Last Updated on May 5, 2015, by eNotes Editorial. Word Count: 824
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The racial prejudice and hostility shown in the story appears to be the product of historical circumstances combined with the current reality of racial segregation. The first noticeable fact in the story is that the Brownie troops at the summer camp appear to be either all-white or all-black. No mixed-race troop is presented. It also transpires that in the Woodrow Wilson Elementary School in the south suburbs of Atlanta, there is only one white child, a boy named Dennis. For all intents and purposes, the black girls in the story have been raised in a racially segregated environment. This is confirmed by the remark of Laurel: “When you lived in the south suburbs of Atlanta, it was easy to forget about whites. Whites were like those baby pigeons: real and existing, but rarely seen or thought about.”
Because they have had so little contact with whites, the black girls are extremely conscious of the differences between themselves and the white girls. Many of these differences are purely imaginary: “Man, did you smell them?” asks Arnetta of the other girls in her troop after they first see the white girls of Troop 909. For the black girls, the term Caucasian is an all-purpose, humorous term of abuse that can be applied in almost any situation: “If you ate too fast you ate like a Caucasian, if you ate too slow you ate like a Caucasian.” It is because the black girls are so used to living in a racially segregated environment, in which they may catch only momentary sight of white people in places like clothing stores or the downtown library, that Arnetta regards the white girls as “invaders.”
Indeed, until the confrontation in the restrooms, Laurel, Arnetta, and their friends do not even see the white girls at the camp at close quarters. The one thing they are able to see is that the white girls’ long straight hair looks like the shampoo commercials they have seen on television, and this difference alone is cause for “envy and hatred.” But they cannot see “whether their faces were the way all white girls appeared on TV—ponytailed and full of energy, bubbling over with love and money.” In other words, the black girls’ knowledge of whites comes not from direct experience but through the distorting, homogenizing lens of mass culture.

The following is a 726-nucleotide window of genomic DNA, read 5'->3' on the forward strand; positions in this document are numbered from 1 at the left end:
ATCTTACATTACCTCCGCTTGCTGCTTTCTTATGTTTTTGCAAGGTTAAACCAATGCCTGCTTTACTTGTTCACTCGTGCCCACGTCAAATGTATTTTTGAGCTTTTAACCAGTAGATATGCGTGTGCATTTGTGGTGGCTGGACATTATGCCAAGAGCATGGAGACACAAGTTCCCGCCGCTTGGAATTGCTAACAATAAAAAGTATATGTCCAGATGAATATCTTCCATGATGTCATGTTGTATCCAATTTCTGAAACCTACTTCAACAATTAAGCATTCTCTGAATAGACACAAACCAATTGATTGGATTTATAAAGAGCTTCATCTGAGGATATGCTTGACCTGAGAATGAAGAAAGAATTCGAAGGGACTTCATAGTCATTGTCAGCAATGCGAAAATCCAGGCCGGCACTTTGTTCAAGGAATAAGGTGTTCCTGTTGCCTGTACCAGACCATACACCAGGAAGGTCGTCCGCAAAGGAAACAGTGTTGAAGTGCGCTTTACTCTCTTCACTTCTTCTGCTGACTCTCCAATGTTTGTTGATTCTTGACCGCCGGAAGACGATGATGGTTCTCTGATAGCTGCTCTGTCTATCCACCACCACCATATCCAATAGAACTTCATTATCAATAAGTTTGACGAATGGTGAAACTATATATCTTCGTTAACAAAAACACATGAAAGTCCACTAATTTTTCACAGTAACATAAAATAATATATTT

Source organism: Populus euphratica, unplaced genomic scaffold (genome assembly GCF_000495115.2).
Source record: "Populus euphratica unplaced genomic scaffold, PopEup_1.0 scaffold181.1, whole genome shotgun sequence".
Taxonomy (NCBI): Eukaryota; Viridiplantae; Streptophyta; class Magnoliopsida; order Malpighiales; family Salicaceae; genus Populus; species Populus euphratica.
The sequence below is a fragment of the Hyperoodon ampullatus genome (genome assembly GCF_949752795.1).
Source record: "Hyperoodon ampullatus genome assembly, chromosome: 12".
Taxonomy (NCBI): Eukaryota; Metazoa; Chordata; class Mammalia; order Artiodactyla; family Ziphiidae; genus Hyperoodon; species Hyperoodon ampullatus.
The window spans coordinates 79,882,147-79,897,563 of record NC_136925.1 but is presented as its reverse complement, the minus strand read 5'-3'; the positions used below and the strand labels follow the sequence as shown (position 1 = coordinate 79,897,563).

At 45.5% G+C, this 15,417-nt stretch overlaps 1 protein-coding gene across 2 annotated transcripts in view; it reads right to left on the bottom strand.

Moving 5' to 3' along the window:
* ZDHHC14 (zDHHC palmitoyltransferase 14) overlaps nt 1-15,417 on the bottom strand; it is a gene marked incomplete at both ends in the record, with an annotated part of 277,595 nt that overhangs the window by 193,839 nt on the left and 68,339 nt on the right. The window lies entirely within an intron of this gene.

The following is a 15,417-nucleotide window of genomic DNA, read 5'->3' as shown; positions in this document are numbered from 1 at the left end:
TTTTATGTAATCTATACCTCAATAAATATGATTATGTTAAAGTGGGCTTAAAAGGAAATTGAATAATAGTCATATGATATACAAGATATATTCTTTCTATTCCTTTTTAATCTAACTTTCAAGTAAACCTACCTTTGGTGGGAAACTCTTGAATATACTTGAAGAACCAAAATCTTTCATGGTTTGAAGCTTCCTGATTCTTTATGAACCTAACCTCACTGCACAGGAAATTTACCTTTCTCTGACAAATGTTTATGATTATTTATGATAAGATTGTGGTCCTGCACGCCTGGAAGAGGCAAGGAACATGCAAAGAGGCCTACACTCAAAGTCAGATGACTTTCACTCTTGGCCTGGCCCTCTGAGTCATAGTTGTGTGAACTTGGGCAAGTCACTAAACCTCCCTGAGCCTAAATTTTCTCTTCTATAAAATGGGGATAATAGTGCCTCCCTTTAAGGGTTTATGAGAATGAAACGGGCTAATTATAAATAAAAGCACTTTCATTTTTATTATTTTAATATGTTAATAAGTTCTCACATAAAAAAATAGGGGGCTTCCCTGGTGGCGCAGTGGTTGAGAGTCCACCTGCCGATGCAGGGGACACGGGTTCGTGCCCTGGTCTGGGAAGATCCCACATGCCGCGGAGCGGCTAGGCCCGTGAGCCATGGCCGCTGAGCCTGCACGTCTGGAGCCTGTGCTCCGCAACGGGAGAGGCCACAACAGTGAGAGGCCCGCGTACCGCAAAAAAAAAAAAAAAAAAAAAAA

Given the extent of racial segregation, it is not surprising that the encounter between the black girls and the white girls should be full of misunderstandings. It is never established beyond doubt that any of the white girls actually used the racial insult, but even if they had, they would not have used it with the intention of offending the black girls. But this is not the whole story. If a white girl used the word, she must have heard it somewhere, possibly spoken in private by her parents or other white people. It is thus made clear that racial prejudice continues to exist in present-day Atlanta. This is confirmed by Arnetta in the bus returning from the camp, when she reports on her experience at the mall in Buckhead. (Buckhead is an extremely affluent area in the northern part of Atlanta, known as a shopping mecca for the entire South.) While Arnetta was there with her family, she says, “this white lady just kept looking at us. I mean, like we were foreign or something. Like we were from China.” It appears that there are still places in Atlanta where black people are perceived as not belonging.
The story Laurel tells on the bus illustrates the depths of resentment that black people feel over such slights. Her father feels his resentments keenly, and that is why he asks the Mennonite family to paint his porch for free, so he can for once feel himself to be in a position of superiority over whites. Laurel now understands why her father did this: “When you’ve been made to feel bad for so long, you jump at the chance to do it to others.” This is a great moment of realization for Laurel. She is mature enough to realize that she does not agree with her father’s motivation, but she also learns that “there is something mean in the world” that she cannot stop, something that makes people dislike those who are different from themselves and also makes those who suffer discrimination harbor grudges and try to settle old scores whenever opportunity presents itself. The sad thing that Laurel realizes is that the kind act of the Mennonite family did nothing to heal the situation or remove past pain, since her father refused to thank the family for the work they had done. It is to Laurel’s credit that she does not indulge in racist thoughts of her own to explain such sad incidents. She appears to attribute the painful reality to human nature rather than to one specific racial group.